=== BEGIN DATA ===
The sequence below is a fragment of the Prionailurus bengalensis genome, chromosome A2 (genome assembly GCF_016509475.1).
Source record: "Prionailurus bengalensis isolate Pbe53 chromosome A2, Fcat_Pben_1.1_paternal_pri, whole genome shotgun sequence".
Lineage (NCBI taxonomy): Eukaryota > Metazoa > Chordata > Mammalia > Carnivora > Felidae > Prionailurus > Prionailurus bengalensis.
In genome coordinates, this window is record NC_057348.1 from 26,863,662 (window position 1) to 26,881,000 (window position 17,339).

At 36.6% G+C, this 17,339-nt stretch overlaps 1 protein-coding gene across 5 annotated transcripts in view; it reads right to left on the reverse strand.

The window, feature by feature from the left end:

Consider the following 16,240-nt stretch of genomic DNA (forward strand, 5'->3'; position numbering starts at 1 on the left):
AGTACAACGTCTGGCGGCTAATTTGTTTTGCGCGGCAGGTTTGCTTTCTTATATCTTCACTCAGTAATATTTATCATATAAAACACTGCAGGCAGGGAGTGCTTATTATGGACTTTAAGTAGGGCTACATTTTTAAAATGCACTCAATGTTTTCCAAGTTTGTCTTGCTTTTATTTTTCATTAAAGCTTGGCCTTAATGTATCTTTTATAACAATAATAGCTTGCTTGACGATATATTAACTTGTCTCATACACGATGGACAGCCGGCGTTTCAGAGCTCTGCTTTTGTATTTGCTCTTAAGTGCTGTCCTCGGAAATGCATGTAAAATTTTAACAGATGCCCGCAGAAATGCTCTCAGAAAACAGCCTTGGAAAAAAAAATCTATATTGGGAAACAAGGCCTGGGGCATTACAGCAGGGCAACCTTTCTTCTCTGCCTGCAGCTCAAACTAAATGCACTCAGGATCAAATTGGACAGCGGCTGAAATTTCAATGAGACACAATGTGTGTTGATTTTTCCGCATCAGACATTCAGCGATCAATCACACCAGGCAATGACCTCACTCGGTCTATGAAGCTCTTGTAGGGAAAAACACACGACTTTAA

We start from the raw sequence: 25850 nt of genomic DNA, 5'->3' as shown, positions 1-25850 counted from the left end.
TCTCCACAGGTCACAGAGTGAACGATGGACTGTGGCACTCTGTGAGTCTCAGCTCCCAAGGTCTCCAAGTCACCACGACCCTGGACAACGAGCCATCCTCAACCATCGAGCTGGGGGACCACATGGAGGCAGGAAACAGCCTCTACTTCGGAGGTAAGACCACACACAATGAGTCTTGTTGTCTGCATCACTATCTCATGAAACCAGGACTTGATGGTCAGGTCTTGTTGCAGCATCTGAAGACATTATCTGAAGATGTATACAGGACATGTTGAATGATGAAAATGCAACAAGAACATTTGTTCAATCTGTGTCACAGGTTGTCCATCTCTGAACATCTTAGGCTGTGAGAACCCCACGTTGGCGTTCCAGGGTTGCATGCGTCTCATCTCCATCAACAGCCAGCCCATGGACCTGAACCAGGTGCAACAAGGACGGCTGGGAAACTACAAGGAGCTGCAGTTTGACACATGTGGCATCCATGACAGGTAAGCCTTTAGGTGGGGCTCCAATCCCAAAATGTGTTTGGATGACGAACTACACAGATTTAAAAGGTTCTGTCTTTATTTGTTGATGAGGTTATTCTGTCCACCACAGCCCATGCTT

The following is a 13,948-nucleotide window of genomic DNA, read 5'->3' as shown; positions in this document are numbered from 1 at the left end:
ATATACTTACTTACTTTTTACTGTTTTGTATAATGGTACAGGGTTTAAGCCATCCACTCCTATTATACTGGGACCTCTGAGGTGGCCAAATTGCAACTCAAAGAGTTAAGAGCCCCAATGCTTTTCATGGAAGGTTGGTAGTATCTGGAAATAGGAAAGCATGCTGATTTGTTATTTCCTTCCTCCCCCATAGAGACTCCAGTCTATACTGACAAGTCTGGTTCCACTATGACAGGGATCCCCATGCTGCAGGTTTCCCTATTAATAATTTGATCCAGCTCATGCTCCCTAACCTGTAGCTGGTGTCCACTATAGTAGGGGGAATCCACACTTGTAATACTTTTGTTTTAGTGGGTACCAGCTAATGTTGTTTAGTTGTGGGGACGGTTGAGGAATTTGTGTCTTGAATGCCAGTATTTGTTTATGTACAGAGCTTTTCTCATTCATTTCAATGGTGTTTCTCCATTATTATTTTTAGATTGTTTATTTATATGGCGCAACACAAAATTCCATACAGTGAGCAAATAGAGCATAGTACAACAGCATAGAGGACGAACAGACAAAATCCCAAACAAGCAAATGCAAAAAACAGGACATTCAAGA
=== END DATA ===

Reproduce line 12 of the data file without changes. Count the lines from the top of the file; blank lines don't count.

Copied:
ATATACTTACTTACTTTTTACTGTTTTGTATAATGGTACAGGGTTTAAGCCATCCACTCCTATTATACTGGGACCTCTGAGGTGGCCAAATTGCAACTCAAAGAGTTAAGAGCCCCAATGCTTTTCATGGAAGGTTGGTAGTATCTGGAAATAGGAAAGCATGCTGATTTGTTATTTCCTTCCTCCCCCATAGAGACTCCAGTCTATACTGACAAGTCTGGTTCCACTATGACAGGGATCCCCATGCTGCAGGTTTCCCTATTAATAATTTGATCCAGCTCATGCTCCCTAACCTGTAGCTGGTGTCCACTATAGTAGGGGGAATCCACACTTGTAATACTTTTGTTTTAGTGGGTACCAGCTAATGTTGTTTAGTTGTGGGGACGGTTGAGGAATTTGTGTCTTGAATGCCAGTATTTGTTTATGTACAGAGCTTTTCTCATTCATTTCAATGGTGTTTCTCCATTATTATTTTTAGATTGTTTATTTATATGGCGCAACACAAAATTCCATACAGTGAGCAAATAGAGCATAGTACAACAGCATAGAGGACGAACAGACAAAATCCCAAACAAGCAAATGCAAAAAACAGGACATTCAAGA